Ohio Department of Development, Ohio County Indicators, July 2009. This report has more than 175 pages of county and state date on income, demographics, percentage of employment by economic sector, etc.  http://www.development.ohio.gov/research/files/s100.pdf

This news article talks about the coming public school enrollment decline in many areas of the state http://www.economicscenter.org/sites/ecer.civicactions.net/files/reports/Ohio%20Braces%20for%20Enrollment%20Decline.pdf

This 2008 study from Ohio’s Job and Family Services looks at Ohio’s Graying Labor Force through 2016. http://lmi.state.oh.us/research/2016Graying.pdf

The Condition of College and Career Readiness, 2010”  “Since 1959, ACT has collected and reported data on students’ academic readiness for college. Because becoming ready for college and career is a process that occurs throughout elementary and secondary education, measuring academic performance over time in the context of college and career readiness provides meaningful and compelling information about the college readiness of students.”

Economics

Best Undergraduate Degrees by Salary,” Today’s Campus, May/June 2010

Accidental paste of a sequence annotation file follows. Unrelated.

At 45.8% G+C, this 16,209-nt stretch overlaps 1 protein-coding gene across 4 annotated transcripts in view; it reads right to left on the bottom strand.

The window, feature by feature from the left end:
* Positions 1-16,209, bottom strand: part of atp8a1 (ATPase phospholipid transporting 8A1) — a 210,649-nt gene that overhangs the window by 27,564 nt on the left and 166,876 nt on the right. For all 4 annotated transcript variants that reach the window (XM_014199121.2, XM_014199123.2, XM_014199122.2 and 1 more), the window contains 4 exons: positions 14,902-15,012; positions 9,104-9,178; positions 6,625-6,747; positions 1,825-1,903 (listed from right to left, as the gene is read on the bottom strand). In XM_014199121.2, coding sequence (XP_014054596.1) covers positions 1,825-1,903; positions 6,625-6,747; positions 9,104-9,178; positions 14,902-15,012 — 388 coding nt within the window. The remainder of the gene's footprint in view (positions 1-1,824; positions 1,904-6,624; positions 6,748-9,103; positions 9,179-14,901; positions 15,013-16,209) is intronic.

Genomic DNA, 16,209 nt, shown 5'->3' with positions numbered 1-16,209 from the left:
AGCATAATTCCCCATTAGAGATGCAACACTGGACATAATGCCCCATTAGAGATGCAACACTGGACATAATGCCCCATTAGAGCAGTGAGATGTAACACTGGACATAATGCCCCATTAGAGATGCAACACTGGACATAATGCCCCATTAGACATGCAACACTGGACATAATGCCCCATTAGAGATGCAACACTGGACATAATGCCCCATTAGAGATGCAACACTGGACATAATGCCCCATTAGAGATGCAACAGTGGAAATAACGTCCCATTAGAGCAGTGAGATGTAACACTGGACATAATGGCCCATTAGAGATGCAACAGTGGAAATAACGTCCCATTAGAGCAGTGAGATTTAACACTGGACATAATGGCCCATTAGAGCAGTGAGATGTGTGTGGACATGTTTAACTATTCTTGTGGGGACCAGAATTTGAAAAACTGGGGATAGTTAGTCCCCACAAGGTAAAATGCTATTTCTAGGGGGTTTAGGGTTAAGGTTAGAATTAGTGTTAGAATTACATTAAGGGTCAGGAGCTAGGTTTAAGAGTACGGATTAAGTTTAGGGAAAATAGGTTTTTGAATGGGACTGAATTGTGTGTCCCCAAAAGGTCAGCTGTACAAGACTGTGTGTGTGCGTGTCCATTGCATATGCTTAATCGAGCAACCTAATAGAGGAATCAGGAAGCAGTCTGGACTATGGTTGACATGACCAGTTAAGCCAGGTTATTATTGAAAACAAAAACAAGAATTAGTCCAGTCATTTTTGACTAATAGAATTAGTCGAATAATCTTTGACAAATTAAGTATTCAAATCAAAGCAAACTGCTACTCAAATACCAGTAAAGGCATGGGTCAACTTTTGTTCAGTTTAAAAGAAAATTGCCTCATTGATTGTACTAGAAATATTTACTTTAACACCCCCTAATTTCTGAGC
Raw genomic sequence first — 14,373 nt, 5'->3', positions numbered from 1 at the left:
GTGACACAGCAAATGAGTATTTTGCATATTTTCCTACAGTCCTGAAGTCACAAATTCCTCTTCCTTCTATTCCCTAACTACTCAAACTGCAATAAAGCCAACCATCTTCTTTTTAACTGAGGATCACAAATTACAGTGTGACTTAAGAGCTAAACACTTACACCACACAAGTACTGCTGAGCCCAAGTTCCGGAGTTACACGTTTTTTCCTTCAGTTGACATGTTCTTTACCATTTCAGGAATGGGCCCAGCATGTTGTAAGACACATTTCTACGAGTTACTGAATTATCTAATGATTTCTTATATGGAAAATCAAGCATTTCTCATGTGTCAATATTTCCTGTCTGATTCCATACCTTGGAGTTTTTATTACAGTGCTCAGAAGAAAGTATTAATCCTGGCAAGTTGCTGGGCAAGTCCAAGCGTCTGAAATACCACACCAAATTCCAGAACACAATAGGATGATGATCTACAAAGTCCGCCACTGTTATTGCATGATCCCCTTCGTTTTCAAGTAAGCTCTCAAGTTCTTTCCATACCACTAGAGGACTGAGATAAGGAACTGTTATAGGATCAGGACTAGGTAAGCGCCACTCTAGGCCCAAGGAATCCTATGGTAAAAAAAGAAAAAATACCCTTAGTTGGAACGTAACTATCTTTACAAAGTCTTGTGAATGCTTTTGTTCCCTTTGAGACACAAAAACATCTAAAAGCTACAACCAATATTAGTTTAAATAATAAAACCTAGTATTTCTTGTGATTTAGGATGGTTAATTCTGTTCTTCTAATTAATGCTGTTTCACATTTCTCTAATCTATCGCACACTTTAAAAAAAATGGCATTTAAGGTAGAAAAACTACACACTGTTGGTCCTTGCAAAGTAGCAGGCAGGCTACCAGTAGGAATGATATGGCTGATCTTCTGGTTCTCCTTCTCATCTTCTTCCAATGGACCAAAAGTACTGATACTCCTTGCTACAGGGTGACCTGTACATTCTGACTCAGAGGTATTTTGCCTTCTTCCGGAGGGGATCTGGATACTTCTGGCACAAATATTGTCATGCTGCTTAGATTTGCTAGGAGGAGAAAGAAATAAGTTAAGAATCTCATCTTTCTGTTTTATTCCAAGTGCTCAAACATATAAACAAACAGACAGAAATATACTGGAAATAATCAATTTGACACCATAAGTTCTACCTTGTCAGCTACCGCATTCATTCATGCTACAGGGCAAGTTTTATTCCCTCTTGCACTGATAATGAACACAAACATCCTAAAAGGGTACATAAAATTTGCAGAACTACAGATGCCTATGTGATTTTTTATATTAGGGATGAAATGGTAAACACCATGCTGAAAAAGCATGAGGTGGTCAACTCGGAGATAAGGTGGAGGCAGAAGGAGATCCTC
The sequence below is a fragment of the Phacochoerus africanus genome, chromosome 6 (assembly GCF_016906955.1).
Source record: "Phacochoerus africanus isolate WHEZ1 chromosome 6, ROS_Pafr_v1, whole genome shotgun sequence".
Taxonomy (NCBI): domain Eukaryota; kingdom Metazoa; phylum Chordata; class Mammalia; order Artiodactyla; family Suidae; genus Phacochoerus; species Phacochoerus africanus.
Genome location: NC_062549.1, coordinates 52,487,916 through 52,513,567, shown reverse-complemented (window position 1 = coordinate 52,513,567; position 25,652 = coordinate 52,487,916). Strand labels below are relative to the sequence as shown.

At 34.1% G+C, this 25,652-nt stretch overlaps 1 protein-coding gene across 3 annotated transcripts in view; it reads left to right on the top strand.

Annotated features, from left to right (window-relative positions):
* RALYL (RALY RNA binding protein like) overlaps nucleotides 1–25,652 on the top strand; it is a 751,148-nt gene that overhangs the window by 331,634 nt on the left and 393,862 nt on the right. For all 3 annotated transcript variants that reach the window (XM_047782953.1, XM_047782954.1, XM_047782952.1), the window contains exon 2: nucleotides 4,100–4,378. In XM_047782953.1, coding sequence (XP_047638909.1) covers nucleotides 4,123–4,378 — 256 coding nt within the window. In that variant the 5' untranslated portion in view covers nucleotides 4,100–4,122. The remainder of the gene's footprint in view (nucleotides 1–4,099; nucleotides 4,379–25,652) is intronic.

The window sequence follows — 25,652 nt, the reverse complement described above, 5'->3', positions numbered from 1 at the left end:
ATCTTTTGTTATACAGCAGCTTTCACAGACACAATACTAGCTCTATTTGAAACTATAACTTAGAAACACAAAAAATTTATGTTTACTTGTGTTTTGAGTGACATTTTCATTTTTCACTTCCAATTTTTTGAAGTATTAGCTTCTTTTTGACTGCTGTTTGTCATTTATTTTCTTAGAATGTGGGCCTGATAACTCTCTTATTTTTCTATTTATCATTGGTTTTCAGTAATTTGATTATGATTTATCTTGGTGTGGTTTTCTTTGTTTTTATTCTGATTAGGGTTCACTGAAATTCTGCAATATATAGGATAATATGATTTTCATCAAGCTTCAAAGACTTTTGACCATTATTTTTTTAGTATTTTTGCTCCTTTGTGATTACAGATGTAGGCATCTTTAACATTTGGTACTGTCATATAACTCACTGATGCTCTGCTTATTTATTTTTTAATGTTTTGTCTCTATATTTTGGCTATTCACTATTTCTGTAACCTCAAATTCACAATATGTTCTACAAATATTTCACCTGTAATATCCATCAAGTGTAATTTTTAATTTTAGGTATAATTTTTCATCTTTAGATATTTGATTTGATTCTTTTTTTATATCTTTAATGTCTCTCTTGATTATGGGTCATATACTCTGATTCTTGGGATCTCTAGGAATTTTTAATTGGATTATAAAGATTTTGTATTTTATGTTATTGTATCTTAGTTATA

Anthony P. Carnevale, Nicole Smith, and Jeff Strohl, ” Help Wanted: Projections of Jobs and Education Requirements through 2018

How One University’s Revenue Has Evolved, 1980-2010:  A look at how revenue sources for the U. of Michigan at Ann Arbor, like those of many major public research institutions, have been transformed over three decades.”

In Ohio, Gauge for Midterms, Economy Rules,” New York Times, May 30, 2010

Rand Corporation. Research by the Rand Corporation “seeks to determine the major factors and trends shaping the future of work in the
current century, and how those factors are likely to evolve over the next 10 to 15 years.” It also seeks to determine the implications of these trends upon the workforce, the workplace, and the worker.

Ohio Labor Market Information. Economic information about Ohio, economic development regions, workforce analyses.

“State Budget Overview” –a presentation made to the Budget Planning and Management Commission, 6-29-10.  The Budget Planning and Management Commission is a six member, bi-partisan group created by the Ohio General Assembly, which is charged with making “recommendations for the 2012-13 budget ‘designed to provide relief to the state during the current difficult fiscal and economic period’ by Nov. 30 of this year.”

“State Funding for Higher Education in FY 2009 and FY 2010”, National Conference of State Legislatures.  “In late 2009, the National Conference of State Legislatures (NCSL) surveyed legislative fiscal offices about the status of higher education funding.  Specifically, it was an attempt to see how higher education funding was faring as a result of the economic downturn and to determine how ARRA [American Recovery and Reinvestment Act] funds were affecting funding levels.”